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Does the Brownfield Land Release Fund go far Enough?

3 min


After an announcement of thousands of new homes to be built on underused and derelict land through a £58 million scheme, Quadrant Smart looks at how this will regenerate local areas and help people onto the property ladder.

Thousands of new homes will be built on underused and derelict land to regenerate local areas and help people onto the property ladder, the Department for Levelling Up, Housing and Communities announced today (12 October 2021).

Almost £58 million from the £75 million Brownfield Land Release Fund (BLRF) has been allocated to 53 councils in a bid to develop brownfield land into good quality housing.

The funding will also boost local areas by transforming unloved and disused sites into vibrant communities for people to live and work, with the demolition of unsightly derelict buildings and disused car parks and garages.

5,600 homes are set to be built, supporting up to 17,000 jobs across the housing and construction sector

However, the plans are yet to announce whether these homes will be social or private housing.

If the plans were to include social housing within these developments, it would benefit the wider economy more than that of the private sector. The more money invested to support the development of social housing, the lower the expense on housing benefits too.

Increased investment in social housing also reduces the housing market’s current instability by steadying the UK’s housing market.

Cabinet Office Minister, Lord Agnew told Quadrant Smart: “This support being provided to local authorities is another clear demonstration of this government’s commitment to levelling up the country.”

The latest projects to benefit from this support, through Brownfield Land Release funding, will not only help unlock under-used public sector sites for homes but also help deliver jobs and save taxpayers’ money.

Using the funds for private housing developments also poses a potential for a rolling programme of retrofitting. By individual landlords keeping up to date with retrofitting, it would allow for greater economic and environmental benefits.

Over £8.61 billion could be saved in energy bills annually if all homes were improved to EPC rating C, and this figure could only increase if up to date retrofitting is managed.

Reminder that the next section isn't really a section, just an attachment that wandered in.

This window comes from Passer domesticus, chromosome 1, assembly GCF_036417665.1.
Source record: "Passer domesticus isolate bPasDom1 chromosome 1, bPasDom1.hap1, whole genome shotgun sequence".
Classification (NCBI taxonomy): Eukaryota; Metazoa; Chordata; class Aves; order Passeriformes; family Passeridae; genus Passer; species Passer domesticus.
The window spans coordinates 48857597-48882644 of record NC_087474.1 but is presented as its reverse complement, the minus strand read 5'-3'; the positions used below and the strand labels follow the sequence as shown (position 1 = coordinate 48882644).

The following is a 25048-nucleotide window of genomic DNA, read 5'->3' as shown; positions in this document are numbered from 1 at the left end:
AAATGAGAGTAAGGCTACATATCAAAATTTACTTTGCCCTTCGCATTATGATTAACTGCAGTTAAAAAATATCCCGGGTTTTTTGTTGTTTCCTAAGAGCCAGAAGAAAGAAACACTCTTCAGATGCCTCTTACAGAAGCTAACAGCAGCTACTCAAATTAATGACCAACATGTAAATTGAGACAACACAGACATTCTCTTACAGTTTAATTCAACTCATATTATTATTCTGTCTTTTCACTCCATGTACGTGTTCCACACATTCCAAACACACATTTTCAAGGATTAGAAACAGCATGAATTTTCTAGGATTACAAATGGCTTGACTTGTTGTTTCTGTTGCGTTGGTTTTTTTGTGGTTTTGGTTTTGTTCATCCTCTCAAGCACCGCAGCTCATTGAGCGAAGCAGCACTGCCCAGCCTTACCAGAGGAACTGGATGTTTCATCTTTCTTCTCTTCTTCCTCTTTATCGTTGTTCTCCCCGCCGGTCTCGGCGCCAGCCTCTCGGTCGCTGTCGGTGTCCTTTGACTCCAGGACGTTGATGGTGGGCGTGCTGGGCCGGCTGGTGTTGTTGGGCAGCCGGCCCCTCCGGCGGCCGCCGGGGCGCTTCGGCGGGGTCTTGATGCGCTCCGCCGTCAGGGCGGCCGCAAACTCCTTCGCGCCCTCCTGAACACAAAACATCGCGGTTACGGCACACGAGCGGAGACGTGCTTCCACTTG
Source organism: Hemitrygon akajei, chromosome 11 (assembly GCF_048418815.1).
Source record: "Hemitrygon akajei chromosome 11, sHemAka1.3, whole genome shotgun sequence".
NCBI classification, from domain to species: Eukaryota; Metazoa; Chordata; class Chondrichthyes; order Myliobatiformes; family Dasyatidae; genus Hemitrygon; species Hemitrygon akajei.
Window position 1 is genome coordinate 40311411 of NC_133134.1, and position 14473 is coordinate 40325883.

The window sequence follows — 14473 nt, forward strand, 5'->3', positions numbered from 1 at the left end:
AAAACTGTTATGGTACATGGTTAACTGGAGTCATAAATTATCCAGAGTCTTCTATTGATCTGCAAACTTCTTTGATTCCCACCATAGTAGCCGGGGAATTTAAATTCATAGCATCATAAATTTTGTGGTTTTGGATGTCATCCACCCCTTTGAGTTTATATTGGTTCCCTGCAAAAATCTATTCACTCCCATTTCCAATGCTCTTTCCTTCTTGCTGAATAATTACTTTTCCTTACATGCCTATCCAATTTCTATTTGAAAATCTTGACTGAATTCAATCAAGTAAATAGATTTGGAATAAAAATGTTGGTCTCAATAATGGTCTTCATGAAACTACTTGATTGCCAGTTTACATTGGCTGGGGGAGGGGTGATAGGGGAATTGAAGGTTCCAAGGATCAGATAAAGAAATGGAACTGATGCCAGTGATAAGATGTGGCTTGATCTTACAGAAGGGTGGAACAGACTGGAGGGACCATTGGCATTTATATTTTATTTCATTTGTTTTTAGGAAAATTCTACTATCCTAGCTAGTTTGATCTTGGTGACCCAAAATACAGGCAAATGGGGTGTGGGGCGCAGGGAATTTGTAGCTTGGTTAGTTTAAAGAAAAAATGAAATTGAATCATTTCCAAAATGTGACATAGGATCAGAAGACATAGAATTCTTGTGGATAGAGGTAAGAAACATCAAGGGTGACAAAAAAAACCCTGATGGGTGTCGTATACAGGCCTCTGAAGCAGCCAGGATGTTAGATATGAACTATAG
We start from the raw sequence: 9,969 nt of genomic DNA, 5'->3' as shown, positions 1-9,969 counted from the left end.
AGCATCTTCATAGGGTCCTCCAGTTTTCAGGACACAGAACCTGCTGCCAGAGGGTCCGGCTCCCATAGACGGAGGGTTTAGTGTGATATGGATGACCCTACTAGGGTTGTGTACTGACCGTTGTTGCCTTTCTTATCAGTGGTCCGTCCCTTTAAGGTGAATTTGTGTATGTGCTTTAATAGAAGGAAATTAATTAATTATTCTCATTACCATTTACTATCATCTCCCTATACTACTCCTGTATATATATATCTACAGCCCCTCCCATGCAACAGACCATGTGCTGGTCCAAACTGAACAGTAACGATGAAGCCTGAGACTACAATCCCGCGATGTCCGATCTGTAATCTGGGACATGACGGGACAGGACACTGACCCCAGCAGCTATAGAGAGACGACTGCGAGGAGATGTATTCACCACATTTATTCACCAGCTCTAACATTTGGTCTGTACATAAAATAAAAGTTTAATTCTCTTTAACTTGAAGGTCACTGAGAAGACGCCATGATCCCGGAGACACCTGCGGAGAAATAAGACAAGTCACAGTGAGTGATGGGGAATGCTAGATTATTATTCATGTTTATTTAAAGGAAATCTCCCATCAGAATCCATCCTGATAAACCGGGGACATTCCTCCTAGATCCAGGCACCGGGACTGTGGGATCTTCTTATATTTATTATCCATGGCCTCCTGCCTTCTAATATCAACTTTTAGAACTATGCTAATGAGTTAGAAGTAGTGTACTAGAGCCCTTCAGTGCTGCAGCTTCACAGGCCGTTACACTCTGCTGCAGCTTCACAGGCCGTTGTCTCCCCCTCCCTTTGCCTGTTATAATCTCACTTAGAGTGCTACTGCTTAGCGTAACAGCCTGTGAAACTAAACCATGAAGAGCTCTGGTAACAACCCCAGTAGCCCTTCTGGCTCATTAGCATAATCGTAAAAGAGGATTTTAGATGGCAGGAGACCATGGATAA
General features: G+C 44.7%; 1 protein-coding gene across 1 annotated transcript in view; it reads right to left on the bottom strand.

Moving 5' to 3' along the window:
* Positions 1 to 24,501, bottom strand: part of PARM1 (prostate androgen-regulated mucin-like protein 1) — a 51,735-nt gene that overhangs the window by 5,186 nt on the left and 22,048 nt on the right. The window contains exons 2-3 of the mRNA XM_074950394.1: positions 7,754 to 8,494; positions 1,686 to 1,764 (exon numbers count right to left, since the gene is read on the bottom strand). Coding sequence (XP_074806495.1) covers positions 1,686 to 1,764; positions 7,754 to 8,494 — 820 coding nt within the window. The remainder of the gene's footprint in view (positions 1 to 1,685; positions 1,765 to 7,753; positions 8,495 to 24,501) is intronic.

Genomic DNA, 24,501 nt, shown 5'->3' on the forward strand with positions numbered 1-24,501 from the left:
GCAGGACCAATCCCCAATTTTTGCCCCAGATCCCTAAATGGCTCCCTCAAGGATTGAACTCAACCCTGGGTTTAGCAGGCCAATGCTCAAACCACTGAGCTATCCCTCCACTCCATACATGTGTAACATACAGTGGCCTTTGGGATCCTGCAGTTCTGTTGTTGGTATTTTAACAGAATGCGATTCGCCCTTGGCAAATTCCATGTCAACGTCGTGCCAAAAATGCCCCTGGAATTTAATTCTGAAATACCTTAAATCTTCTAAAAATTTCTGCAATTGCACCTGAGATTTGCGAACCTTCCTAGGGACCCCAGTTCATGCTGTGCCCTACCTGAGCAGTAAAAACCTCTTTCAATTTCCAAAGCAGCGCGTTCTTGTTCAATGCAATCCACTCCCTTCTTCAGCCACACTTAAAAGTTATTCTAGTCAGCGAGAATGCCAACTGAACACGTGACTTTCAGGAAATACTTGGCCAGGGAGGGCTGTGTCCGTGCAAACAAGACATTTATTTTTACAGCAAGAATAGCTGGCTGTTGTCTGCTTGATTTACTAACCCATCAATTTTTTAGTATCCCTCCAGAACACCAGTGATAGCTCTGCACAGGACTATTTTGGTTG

The announcement comes as part of the government’s plan to build 300,000 new homes a year by the mid-2020s

Boosting the housing supply is central to the levelling up agenda set by the government. Last year 244,000 homes were delivered – the highest number of new homes for over 30 years.

The government last year announced the £400 million Brownfield Fund for 7 mayoral combined authorities which will also deliver much-needed new homes on brownfield land – unlocking 26,000 high-quality homes.

Redeveloping a Brownfield site not only boosts the economy by creating jobs and lifting property prices, but it improves the environment and creates a safer, healthier space. It also can be cheaper to build on as vital infrastructure such as drainage, electricity, roads, and transport networks already exist.

Cllr James Jamieson, Local Government Association Chairman, told Quadrant Smart: “One Public Estate and Brownfield Land Release funding play a crucial role in supporting the recovery from the COVID-19 crisis, and supporting councils to transform their assets, create better services, and release land for much-needed new homes and regeneration across the country.”

This latest news is more proof that this programme works. Councils recognise how valuable this support is, and are being ever more ambitious in their ideas to use this funding to kick-start transformation, regeneration, and new development in their communities.

The £150 million backed Help to Build scheme was announced in April. It will allow access to low deposit mortgages and improve the affordability of homeownership for people who want to build their own homes in a similar way to the Help to Buy scheme.

In addition to this announcement, the review by Richard Bacon MP, which recommended a major scaling up of the self and custom build sector, has been warmly welcomed by the government with a response to the findings to be published in due course.